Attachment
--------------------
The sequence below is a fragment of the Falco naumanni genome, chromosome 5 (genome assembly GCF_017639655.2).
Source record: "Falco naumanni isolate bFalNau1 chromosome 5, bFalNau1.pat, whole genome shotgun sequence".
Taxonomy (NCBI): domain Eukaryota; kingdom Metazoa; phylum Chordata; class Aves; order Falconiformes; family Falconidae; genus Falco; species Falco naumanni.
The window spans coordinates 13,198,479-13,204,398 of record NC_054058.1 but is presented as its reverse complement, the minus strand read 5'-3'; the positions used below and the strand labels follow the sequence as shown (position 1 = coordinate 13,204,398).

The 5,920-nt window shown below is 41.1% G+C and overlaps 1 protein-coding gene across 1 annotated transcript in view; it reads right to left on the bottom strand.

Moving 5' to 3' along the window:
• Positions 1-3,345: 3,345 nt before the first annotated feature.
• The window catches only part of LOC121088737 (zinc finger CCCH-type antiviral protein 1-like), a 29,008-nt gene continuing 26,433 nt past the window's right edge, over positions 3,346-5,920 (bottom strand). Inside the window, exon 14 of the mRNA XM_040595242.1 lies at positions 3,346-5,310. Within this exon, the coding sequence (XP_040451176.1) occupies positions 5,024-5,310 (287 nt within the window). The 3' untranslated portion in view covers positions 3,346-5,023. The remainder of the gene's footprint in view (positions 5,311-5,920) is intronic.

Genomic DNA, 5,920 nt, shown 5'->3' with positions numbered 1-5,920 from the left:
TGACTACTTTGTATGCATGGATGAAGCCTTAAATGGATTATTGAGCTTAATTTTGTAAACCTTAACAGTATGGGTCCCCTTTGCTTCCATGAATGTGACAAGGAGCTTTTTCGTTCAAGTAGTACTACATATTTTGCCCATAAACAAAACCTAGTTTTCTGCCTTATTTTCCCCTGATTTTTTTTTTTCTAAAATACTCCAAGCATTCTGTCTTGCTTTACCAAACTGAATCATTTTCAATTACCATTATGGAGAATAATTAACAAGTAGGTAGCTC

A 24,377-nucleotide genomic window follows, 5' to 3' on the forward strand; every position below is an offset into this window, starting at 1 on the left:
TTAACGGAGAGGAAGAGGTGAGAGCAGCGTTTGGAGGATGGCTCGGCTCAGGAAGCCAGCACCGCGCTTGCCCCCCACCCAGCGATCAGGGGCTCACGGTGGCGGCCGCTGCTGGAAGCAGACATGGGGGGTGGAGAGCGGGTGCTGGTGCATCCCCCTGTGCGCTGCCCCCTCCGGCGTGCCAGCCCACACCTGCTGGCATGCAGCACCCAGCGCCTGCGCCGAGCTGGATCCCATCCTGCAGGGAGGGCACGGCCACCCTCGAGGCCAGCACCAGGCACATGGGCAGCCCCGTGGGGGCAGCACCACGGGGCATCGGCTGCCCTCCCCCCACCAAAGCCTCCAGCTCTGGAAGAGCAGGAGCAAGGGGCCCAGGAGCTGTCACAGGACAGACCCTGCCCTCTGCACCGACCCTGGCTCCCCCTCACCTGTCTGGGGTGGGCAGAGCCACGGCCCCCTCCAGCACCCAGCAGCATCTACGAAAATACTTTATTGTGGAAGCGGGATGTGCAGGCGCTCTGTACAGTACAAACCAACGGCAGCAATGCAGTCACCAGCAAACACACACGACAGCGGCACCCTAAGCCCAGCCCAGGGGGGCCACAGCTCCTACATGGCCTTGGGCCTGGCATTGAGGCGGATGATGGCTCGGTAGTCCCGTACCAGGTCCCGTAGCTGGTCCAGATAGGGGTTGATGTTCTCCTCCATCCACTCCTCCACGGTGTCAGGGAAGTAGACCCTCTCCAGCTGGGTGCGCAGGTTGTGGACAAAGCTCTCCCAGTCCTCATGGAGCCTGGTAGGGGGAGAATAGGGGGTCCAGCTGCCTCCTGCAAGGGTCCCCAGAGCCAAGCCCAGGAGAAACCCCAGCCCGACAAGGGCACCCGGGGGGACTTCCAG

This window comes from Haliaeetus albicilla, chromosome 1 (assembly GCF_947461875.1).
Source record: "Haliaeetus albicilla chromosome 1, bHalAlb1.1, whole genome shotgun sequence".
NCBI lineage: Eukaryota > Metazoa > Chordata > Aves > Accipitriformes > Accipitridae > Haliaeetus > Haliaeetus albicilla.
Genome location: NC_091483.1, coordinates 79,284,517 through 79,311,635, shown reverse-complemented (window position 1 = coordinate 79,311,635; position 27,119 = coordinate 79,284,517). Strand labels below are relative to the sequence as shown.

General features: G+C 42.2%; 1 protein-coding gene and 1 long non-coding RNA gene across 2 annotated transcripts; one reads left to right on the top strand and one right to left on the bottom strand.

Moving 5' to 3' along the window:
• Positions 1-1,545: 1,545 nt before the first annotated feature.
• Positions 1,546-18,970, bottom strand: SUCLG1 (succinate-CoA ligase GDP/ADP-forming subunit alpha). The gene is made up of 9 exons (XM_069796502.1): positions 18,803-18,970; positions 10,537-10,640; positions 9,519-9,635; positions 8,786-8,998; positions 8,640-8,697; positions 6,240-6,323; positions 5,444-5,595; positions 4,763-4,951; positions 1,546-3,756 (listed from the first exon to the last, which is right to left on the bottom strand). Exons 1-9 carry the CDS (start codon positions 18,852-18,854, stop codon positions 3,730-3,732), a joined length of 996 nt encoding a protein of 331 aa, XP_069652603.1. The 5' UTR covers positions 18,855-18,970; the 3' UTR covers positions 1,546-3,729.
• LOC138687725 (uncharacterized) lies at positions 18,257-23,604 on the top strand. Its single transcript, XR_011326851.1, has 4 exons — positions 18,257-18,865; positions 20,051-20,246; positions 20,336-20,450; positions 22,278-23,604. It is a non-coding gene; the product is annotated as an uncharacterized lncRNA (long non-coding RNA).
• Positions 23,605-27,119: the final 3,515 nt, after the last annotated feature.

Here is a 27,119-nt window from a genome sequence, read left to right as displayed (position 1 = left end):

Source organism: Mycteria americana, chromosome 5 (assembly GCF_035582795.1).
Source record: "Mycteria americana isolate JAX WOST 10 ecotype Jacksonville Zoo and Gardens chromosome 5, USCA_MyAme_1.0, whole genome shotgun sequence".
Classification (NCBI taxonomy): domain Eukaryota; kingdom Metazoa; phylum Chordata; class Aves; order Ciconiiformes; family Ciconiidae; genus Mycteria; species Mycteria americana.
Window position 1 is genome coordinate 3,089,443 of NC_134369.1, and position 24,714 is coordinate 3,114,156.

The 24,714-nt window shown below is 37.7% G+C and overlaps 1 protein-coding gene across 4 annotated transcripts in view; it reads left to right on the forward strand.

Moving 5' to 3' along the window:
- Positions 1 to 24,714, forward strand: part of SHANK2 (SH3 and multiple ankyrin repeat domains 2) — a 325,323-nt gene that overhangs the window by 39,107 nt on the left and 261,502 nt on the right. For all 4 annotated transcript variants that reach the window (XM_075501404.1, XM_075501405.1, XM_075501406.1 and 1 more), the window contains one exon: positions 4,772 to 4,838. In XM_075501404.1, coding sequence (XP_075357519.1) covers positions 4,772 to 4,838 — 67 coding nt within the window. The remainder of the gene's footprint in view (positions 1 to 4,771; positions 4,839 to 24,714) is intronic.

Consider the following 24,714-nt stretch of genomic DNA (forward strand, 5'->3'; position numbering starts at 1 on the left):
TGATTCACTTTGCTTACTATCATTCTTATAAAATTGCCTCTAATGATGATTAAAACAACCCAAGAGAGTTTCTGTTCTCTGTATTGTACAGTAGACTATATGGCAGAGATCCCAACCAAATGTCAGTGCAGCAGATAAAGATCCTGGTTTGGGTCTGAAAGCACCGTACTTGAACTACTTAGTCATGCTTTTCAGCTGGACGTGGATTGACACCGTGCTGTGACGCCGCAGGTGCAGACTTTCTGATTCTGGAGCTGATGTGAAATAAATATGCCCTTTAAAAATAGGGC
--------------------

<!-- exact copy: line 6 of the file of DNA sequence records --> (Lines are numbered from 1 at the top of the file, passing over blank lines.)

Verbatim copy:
Moving 5' to 3' along the window: